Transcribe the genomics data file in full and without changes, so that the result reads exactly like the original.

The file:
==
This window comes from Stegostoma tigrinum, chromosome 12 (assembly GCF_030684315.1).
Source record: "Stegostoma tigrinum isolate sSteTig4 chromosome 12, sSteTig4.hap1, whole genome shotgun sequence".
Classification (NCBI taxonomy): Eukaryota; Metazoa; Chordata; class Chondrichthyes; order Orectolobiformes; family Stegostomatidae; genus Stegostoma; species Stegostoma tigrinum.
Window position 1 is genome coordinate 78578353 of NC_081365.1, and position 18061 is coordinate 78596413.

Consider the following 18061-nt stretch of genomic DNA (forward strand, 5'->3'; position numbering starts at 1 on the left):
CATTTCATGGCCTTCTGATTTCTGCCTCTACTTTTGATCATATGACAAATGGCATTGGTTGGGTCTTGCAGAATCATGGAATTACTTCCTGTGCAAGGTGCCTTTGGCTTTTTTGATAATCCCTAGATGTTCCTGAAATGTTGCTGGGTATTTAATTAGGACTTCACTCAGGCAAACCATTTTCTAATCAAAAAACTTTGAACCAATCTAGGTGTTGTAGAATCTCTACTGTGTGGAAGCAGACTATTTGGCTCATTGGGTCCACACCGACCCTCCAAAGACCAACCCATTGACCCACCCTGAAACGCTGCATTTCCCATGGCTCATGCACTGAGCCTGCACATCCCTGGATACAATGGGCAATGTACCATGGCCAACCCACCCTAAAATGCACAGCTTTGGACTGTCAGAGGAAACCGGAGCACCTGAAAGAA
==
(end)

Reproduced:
This window comes from Stegostoma tigrinum, chromosome 12 (assembly GCF_030684315.1).
Source record: "Stegostoma tigrinum isolate sSteTig4 chromosome 12, sSteTig4.hap1, whole genome shotgun sequence".
Classification (NCBI taxonomy): Eukaryota; Metazoa; Chordata; class Chondrichthyes; order Orectolobiformes; family Stegostomatidae; genus Stegostoma; species Stegostoma tigrinum.
Window position 1 is genome coordinate 78578353 of NC_081365.1, and position 18061 is coordinate 78596413.

Consider the following 18061-nt stretch of genomic DNA (forward strand, 5'->3'; position numbering starts at 1 on the left):
CATTTCATGGCCTTCTGATTTCTGCCTCTACTTTTGATCATATGACAAATGGCATTGGTTGGGTCTTGCAGAATCATGGAATTACTTCCTGTGCAAGGTGCCTTTGGCTTTTTTGATAATCCCTAGATGTTCCTGAAATGTTGCTGGGTATTTAATTAGGACTTCACTCAGGCAAACCATTTTCTAATCAAAAAACTTTGAACCAATCTAGGTGTTGTAGAATCTCTACTGTGTGGAAGCAGACTATTTGGCTCATTGGGTCCACACCGACCCTCCAAAGACCAACCCATTGACCCACCCTGAAACGCTGCATTTCCCATGGCTCATGCACTGAGCCTGCACATCCCTGGATACAATGGGCAATGTACCATGGCCAACCCACCCTAAAATGCACAGCTTTGGACTGTCAGAGGAAACCGGAGCACCTGAAAGAA